Interest rates on home mortgages, which shot up dramatically late last week from historic lows amid turbulence in world financial markets, began to creep back down Tuesday--at least for borrowers in Southern California.
The news comes as welcome relief for consumers hoping to take advantage of attractive mortgage rates to refinance their loans or buy homes. It also should keep intact many real estate deals that would have unraveled if interest rates had continued to climb.
"Usually, when there's rapid movement in either direction, there's kind of a rebound effect," said Earl Peattie, president of Mortgage News Co. of Morro Bay, which tracks home-loan rates in Southern California. "That's what we saw today." But he cautioned: "We need to see what happens in the next couple of days."
On Tuesday, the mortgage-backed securities market, which influences mortgage rates, stabilized after Friday's sell-off. And rates for the average 30-year fixed-rate mortgage charged by the 15 largest Southland lenders dropped virtually across the board.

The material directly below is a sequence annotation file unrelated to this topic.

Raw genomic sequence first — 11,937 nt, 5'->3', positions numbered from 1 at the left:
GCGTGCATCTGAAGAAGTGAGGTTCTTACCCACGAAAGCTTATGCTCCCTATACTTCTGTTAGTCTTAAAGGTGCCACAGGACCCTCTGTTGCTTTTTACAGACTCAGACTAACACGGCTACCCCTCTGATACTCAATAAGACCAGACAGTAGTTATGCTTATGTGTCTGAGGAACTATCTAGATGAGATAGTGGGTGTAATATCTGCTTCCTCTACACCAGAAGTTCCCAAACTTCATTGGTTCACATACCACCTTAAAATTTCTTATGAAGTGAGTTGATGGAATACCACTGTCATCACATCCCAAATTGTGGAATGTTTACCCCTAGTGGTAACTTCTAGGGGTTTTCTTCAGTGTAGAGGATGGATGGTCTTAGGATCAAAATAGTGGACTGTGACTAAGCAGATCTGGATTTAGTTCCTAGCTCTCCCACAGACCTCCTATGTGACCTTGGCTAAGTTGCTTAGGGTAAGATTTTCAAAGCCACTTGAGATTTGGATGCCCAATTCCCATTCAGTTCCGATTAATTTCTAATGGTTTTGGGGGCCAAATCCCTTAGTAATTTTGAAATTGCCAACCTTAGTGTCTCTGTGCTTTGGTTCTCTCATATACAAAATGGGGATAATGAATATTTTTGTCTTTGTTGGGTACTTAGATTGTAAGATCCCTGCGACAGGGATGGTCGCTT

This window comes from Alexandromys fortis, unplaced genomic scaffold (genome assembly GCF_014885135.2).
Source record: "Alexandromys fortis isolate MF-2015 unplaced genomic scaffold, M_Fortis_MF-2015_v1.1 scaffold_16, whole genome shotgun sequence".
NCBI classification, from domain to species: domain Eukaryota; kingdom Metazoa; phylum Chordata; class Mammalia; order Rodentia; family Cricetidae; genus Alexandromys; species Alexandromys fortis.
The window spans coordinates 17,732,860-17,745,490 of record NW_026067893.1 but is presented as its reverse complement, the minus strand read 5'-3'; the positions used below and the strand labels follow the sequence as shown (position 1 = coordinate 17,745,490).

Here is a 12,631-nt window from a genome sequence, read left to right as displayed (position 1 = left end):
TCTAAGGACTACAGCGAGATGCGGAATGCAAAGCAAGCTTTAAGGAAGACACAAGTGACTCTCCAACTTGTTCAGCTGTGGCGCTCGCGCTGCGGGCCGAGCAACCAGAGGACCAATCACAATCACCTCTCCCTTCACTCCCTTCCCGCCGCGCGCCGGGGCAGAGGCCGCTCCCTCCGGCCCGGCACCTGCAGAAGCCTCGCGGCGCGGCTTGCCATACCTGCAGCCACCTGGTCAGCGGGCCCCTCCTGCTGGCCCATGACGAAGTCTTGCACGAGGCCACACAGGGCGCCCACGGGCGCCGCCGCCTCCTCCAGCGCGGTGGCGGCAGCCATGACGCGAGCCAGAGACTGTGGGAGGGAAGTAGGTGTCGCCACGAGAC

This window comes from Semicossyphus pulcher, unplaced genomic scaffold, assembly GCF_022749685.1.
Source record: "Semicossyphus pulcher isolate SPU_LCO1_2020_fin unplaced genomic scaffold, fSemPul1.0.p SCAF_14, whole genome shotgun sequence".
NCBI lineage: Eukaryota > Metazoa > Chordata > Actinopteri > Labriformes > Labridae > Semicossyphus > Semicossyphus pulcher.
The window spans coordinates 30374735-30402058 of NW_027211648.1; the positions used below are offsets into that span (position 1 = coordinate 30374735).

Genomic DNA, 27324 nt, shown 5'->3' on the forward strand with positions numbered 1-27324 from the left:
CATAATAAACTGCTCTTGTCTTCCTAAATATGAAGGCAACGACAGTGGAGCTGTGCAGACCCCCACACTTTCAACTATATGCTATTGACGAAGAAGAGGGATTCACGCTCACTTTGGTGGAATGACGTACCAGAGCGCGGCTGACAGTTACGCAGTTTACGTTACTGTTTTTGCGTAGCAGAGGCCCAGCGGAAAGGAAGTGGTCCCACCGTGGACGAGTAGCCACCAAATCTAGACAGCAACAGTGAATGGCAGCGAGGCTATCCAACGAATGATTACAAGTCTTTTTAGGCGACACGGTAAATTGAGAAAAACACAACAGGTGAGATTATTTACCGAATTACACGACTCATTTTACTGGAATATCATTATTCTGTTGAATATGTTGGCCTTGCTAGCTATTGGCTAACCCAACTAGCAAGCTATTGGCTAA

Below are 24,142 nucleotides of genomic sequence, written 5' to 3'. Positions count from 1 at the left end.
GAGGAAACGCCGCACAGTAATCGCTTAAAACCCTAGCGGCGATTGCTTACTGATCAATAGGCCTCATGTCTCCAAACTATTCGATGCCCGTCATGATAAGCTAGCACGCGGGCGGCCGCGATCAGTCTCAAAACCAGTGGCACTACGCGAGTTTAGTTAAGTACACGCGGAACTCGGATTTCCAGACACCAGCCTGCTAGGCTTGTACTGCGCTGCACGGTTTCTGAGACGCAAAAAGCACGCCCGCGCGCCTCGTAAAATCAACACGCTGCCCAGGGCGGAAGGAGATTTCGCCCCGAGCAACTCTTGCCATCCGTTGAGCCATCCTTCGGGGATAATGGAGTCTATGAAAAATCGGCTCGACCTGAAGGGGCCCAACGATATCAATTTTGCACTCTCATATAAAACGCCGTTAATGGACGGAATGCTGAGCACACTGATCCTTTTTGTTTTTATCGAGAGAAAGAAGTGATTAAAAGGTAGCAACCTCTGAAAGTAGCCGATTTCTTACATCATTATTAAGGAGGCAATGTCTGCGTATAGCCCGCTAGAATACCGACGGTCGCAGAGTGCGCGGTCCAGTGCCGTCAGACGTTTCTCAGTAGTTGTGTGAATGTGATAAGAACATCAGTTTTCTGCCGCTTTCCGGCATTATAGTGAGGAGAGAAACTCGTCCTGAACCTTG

For instance, the average rate on a 30-year fixed-rate mortgage with a fee of two "points"--or 2% of the loan amount--slipped back to 6.61%, according to Mortgage News. (This was for loans of $227,150 or less.)
While that's still way above the 6.17% reported Oct. 5, it is a sharp pullback from Friday's average midday rate of 6.76%.
Countrywide Home Loans was among the lenders that dropped rates. Its 30-year fixed-rate conforming loan, with 2.5 points, fell from 6.75% on Friday to 6.625% on Tuesday.